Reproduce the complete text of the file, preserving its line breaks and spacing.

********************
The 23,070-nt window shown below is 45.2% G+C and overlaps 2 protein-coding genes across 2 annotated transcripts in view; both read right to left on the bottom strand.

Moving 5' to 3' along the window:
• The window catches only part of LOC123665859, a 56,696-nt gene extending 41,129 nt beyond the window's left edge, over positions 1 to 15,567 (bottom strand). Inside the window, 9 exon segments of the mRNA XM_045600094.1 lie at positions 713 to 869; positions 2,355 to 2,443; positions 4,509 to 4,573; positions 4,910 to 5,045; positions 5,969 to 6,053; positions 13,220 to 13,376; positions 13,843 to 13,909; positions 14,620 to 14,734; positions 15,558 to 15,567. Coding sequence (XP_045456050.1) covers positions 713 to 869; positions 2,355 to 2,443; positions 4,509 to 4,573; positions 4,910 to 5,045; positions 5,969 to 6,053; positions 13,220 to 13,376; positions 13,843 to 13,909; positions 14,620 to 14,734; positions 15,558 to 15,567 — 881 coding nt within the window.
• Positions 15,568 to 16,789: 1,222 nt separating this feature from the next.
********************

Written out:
The 23,070-nt window shown below is 45.2% G+C and overlaps 2 protein-coding genes across 2 annotated transcripts in view; both read right to left on the bottom strand.

Moving 5' to 3' along the window:
• The window catches only part of LOC123665859, a 56,696-nt gene extending 41,129 nt beyond the window's left edge, over positions 1 to 15,567 (bottom strand). Inside the window, 9 exon segments of the mRNA XM_045600094.1 lie at positions 713 to 869; positions 2,355 to 2,443; positions 4,509 to 4,573; positions 4,910 to 5,045; positions 5,969 to 6,053; positions 13,220 to 13,376; positions 13,843 to 13,909; positions 14,620 to 14,734; positions 15,558 to 15,567. Coding sequence (XP_045456050.1) covers positions 713 to 869; positions 2,355 to 2,443; positions 4,509 to 4,573; positions 4,910 to 5,045; positions 5,969 to 6,053; positions 13,220 to 13,376; positions 13,843 to 13,909; positions 14,620 to 14,734; positions 15,558 to 15,567 — 881 coding nt within the window.
• Positions 15,568 to 16,789: 1,222 nt separating this feature from the next.